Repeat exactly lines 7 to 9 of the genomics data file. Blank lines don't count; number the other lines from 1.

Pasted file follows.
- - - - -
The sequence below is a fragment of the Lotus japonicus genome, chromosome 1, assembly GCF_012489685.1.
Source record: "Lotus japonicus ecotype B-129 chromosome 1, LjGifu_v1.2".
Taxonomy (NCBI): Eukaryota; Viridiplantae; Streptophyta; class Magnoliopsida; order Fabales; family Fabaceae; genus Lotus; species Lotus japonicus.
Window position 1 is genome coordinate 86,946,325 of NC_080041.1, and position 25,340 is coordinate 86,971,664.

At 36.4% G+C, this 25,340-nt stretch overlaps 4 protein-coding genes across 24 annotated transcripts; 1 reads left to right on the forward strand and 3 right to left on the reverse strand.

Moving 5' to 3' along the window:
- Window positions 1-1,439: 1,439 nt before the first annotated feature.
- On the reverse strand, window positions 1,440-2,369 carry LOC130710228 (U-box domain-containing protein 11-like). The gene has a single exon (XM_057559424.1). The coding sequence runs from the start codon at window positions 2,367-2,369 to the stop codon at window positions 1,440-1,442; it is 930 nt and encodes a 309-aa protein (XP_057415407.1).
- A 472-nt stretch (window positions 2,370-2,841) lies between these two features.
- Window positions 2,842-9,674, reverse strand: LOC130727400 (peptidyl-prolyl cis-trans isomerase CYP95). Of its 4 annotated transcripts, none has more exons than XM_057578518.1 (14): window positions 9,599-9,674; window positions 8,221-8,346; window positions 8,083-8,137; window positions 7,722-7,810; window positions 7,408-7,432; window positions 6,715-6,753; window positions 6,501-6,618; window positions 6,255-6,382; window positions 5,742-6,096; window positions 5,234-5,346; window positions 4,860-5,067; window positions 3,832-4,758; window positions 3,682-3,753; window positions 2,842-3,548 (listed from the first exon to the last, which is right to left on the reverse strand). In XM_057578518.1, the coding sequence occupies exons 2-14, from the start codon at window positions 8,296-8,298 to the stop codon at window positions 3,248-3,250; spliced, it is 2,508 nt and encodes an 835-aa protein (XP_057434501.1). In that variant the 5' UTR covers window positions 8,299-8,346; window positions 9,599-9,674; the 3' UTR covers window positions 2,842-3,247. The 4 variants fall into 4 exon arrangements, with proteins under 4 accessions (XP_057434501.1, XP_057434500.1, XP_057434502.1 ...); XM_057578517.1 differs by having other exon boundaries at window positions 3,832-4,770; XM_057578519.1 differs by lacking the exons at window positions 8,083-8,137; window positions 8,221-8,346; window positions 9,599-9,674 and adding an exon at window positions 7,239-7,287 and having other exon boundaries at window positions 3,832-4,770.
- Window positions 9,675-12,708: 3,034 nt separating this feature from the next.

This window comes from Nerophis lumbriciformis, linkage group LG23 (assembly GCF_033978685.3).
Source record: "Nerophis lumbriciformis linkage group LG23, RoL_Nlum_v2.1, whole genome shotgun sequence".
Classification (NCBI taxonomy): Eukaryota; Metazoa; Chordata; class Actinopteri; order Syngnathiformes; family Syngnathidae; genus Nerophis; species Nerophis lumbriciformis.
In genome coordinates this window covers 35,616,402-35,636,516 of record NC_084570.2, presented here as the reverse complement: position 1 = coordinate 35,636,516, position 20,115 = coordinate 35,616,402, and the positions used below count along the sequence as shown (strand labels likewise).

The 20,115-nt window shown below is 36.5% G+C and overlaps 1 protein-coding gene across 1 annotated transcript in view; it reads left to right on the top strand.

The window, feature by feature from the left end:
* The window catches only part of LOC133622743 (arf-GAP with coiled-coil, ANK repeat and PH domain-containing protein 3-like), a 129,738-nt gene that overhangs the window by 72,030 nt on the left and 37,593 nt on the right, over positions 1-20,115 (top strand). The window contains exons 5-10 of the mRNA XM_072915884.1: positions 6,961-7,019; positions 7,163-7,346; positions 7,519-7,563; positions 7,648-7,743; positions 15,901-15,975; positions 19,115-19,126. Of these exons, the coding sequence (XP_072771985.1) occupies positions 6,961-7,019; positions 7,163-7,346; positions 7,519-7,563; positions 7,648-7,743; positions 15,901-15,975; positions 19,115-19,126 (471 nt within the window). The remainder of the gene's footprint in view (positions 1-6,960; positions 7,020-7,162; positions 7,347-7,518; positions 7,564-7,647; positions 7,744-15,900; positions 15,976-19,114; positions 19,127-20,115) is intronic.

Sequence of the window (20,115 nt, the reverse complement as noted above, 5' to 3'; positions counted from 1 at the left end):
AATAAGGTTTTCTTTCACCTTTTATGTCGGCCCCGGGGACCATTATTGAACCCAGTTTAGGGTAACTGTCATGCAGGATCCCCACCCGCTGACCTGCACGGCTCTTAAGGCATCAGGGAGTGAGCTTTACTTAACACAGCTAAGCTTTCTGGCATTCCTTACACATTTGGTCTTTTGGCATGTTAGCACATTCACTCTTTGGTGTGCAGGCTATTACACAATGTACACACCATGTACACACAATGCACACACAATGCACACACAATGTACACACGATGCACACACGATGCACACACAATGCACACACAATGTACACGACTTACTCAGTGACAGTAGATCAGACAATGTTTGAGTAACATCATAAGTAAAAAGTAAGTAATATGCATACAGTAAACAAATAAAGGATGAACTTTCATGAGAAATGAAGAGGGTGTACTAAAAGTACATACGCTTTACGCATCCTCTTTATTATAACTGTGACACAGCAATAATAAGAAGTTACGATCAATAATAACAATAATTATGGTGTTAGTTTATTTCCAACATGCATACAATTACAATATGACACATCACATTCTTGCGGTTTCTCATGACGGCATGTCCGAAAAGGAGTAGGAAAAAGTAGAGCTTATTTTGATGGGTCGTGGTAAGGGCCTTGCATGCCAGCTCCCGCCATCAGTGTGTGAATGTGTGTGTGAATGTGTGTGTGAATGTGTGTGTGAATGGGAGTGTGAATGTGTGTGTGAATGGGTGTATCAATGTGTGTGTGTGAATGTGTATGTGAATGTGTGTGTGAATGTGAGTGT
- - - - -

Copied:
- Window positions 1-1,439: 1,439 nt before the first annotated feature.
- On the reverse strand, window positions 1,440-2,369 carry LOC130710228 (U-box domain-containing protein 11-like). The gene has a single exon (XM_057559424.1). The coding sequence runs from the start codon at window positions 2,367-2,369 to the stop codon at window positions 1,440-1,442; it is 930 nt and encodes a 309-aa protein (XP_057415407.1).
- A 472-nt stretch (window positions 2,370-2,841) lies between these two features.